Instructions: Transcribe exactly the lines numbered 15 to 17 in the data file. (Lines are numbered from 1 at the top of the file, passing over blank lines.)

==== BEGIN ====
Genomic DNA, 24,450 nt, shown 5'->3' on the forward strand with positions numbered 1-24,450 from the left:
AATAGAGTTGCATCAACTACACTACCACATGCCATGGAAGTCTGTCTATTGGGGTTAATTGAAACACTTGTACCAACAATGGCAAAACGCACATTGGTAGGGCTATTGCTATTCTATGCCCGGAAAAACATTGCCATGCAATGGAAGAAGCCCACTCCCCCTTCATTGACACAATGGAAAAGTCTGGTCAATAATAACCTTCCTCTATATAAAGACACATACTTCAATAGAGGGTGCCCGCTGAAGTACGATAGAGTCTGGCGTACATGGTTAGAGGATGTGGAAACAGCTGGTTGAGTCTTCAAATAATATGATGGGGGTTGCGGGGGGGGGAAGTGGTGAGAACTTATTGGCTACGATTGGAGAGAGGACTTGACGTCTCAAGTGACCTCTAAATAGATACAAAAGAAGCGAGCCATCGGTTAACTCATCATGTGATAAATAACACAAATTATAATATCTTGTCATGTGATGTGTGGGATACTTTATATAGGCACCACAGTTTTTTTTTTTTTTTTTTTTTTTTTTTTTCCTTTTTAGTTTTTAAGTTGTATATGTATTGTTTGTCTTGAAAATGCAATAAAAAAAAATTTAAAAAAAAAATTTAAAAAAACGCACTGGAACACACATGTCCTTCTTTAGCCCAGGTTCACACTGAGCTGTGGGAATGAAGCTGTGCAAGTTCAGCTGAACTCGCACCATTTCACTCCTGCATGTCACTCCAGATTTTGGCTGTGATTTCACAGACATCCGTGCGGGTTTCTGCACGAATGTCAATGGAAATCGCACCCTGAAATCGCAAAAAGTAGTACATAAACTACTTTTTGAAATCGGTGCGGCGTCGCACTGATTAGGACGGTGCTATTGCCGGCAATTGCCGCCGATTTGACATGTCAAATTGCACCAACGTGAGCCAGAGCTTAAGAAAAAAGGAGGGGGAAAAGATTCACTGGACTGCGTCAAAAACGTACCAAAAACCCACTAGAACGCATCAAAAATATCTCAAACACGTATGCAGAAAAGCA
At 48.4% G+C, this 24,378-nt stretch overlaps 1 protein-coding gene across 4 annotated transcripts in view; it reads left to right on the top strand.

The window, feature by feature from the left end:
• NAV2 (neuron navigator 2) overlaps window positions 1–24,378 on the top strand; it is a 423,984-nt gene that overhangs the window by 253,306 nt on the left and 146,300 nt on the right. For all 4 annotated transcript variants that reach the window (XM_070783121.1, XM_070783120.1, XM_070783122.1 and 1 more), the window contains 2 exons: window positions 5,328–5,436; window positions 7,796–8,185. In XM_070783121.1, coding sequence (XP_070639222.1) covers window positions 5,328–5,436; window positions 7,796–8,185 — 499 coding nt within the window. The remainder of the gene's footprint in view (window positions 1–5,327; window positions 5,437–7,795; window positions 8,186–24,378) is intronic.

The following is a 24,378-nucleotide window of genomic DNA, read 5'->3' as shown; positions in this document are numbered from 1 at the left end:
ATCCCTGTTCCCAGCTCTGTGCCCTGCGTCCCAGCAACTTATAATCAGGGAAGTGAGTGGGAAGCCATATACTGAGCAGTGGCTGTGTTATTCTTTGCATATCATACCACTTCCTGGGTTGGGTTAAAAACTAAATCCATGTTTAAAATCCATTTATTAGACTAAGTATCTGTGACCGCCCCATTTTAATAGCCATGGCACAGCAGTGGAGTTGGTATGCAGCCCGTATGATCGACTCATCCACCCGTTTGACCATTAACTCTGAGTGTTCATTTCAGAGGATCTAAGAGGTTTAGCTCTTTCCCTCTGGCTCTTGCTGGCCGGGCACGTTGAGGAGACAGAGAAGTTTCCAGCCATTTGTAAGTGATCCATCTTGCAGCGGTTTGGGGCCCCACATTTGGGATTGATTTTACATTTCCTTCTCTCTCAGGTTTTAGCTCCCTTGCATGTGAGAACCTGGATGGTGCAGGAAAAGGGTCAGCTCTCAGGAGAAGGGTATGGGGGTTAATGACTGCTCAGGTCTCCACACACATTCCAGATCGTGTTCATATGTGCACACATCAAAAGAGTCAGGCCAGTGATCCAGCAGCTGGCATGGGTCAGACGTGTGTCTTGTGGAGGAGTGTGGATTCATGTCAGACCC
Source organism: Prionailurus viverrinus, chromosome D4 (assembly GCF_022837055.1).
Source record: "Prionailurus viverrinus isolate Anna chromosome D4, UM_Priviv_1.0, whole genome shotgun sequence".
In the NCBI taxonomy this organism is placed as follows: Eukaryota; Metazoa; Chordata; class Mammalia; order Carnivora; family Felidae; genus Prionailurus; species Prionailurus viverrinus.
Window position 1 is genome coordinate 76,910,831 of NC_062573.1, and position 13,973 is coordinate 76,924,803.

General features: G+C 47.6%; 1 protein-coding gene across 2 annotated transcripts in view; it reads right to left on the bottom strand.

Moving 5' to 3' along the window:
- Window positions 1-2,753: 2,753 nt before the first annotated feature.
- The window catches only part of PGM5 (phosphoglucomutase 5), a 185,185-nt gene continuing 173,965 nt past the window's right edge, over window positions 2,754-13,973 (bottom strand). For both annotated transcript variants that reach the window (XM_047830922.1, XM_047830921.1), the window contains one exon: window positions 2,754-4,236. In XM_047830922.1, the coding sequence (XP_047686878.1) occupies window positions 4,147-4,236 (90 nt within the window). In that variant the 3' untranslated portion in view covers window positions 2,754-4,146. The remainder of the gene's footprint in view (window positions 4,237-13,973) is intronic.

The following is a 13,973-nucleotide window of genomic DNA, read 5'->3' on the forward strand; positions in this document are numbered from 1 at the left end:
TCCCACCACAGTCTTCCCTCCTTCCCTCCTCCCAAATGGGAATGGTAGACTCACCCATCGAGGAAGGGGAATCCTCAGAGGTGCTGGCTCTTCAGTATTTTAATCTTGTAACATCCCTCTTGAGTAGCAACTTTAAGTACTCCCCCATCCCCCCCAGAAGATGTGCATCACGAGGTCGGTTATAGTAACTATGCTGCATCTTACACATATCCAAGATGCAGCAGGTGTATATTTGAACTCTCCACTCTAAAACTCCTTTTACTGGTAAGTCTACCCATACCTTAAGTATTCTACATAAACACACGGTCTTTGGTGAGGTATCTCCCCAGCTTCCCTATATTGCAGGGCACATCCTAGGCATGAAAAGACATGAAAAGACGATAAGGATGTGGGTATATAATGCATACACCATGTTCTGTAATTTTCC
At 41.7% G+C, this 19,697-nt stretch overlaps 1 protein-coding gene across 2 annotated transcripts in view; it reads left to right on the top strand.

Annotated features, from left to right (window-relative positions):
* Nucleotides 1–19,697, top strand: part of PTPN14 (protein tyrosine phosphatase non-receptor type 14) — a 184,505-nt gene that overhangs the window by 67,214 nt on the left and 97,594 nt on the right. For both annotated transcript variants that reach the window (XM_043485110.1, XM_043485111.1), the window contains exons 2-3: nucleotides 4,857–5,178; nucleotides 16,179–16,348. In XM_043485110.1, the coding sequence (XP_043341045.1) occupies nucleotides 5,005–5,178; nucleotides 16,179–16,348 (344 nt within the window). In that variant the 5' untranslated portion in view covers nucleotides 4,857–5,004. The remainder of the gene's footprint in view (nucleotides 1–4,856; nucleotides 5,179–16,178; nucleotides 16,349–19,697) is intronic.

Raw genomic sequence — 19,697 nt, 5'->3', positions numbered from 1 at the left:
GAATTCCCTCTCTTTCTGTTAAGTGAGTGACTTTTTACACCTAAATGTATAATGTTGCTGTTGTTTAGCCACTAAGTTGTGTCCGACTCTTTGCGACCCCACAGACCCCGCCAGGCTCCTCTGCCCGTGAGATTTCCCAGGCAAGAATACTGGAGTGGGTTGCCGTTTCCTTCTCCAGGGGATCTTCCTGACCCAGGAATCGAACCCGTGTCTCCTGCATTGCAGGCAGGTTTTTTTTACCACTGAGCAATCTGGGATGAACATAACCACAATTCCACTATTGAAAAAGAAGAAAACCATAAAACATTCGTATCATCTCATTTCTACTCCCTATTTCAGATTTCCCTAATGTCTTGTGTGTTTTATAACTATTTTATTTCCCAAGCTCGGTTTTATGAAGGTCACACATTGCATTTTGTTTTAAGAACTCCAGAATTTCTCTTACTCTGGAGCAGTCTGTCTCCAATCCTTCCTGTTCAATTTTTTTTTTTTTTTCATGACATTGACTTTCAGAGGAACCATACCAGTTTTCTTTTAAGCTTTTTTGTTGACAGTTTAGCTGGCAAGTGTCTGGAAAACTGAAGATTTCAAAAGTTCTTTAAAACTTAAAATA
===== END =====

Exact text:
- The window catches only part of PGM5 (phosphoglucomutase 5), a 185,185-nt gene continuing 173,965 nt past the window's right edge, over window positions 2,754-13,973 (bottom strand). For both annotated transcript variants that reach the window (XM_047830922.1, XM_047830921.1), the window contains one exon: window positions 2,754-4,236. In XM_047830922.1, the coding sequence (XP_047686878.1) occupies window positions 4,147-4,236 (90 nt within the window). In that variant the 3' untranslated portion in view covers window positions 2,754-4,146. The remainder of the gene's footprint in view (window positions 4,237-13,973) is intronic.

The following is a 13,973-nucleotide window of genomic DNA, read 5'->3' on the forward strand; positions in this document are numbered from 1 at the left end:
TCCCACCACAGTCTTCCCTCCTTCCCTCCTCCCAAATGGGAATGGTAGACTCACCCATCGAGGAAGGGGAATCCTCAGAGGTGCTGGCTCTTCAGTATTTTAATCTTGTAACATCCCTCTTGAGTAGCAACTTTAAGTACTCCCCCATCCCCCCCAGAAGATGTGCATCACGAGGTCGGTTATAGTAACTATGCTGCATCTTACACATATCCAAGATGCAGCAGGTGTATATTTGAACTCTCCACTCTAAAACTCCTTTTACTGGTAAGTCTACCCATACCTTAAGTATTCTACATAAACACACGGTCTTTGGTGAGGTATCTCCCCAGCTTCCCTATATTGCAGGGCACATCCTAGGCATGAAAAGACATGAAAAGACGATAAGGATGTGGGTATATAATGCATACACCATGTTCTGTAATTTTCC